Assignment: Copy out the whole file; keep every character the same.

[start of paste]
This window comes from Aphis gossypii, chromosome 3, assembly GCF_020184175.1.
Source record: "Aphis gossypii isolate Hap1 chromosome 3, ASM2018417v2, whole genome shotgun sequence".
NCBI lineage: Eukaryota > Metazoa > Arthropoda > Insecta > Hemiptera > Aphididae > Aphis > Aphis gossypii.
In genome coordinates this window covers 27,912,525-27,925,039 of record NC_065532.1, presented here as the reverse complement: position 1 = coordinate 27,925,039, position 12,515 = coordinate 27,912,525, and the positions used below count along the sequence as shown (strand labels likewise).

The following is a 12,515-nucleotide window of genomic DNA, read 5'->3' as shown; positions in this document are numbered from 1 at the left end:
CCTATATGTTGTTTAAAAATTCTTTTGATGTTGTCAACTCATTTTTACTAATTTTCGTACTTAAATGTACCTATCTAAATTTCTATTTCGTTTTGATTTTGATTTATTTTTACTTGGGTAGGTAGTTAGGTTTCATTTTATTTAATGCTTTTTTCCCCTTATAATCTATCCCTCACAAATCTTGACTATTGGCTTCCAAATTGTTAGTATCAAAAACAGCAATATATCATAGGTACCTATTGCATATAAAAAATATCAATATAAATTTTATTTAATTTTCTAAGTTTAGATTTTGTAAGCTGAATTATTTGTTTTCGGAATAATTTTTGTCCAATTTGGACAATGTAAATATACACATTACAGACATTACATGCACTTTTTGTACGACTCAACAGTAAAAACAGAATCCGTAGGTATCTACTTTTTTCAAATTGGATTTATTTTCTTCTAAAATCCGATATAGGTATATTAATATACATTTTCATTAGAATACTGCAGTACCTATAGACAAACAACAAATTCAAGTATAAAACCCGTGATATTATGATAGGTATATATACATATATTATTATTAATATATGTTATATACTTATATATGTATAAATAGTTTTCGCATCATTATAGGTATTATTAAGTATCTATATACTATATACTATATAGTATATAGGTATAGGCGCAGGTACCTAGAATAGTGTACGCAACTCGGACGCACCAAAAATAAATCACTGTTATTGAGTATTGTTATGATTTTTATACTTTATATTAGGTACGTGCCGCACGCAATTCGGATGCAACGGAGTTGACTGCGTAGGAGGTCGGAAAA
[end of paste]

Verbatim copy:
This window comes from Aphis gossypii, chromosome 3, assembly GCF_020184175.1.
Source record: "Aphis gossypii isolate Hap1 chromosome 3, ASM2018417v2, whole genome shotgun sequence".
NCBI lineage: Eukaryota > Metazoa > Arthropoda > Insecta > Hemiptera > Aphididae > Aphis > Aphis gossypii.
In genome coordinates this window covers 27,912,525-27,925,039 of record NC_065532.1, presented here as the reverse complement: position 1 = coordinate 27,925,039, position 12,515 = coordinate 27,912,525, and the positions used below count along the sequence as shown (strand labels likewise).

The following is a 12,515-nucleotide window of genomic DNA, read 5'->3' as shown; positions in this document are numbered from 1 at the left end:
CCTATATGTTGTTTAAAAATTCTTTTGATGTTGTCAACTCATTTTTACTAATTTTCGTACTTAAATGTACCTATCTAAATTTCTATTTCGTTTTGATTTTGATTTATTTTTACTTGGGTAGGTAGTTAGGTTTCATTTTATTTAATGCTTTTTTCCCCTTATAATCTATCCCTCACAAATCTTGACTATTGGCTTCCAAATTGTTAGTATCAAAAACAGCAATATATCATAGGTACCTATTGCATATAAAAAATATCAATATAAATTTTATTTAATTTTCTAAGTTTAGATTTTGTAAGCTGAATTATTTGTTTTCGGAATAATTTTTGTCCAATTTGGACAATGTAAATATACACATTACAGACATTACATGCACTTTTTGTACGACTCAACAGTAAAAACAGAATCCGTAGGTATCTACTTTTTTCAAATTGGATTTATTTTCTTCTAAAATCCGATATAGGTATATTAATATACATTTTCATTAGAATACTGCAGTACCTATAGACAAACAACAAATTCAAGTATAAAACCCGTGATATTATGATAGGTATATATACATATATTATTATTAATATATGTTATATACTTATATATGTATAAATAGTTTTCGCATCATTATAGGTATTATTAAGTATCTATATACTATATACTATATAGTATATAGGTATAGGCGCAGGTACCTAGAATAGTGTACGCAACTCGGACGCACCAAAAATAAATCACTGTTATTGAGTATTGTTATGATTTTTATACTTTATATTAGGTACGTGCCGCACGCAATTCGGATGCAACGGAGTTGACTGCGTAGGAGGTCGGAAAA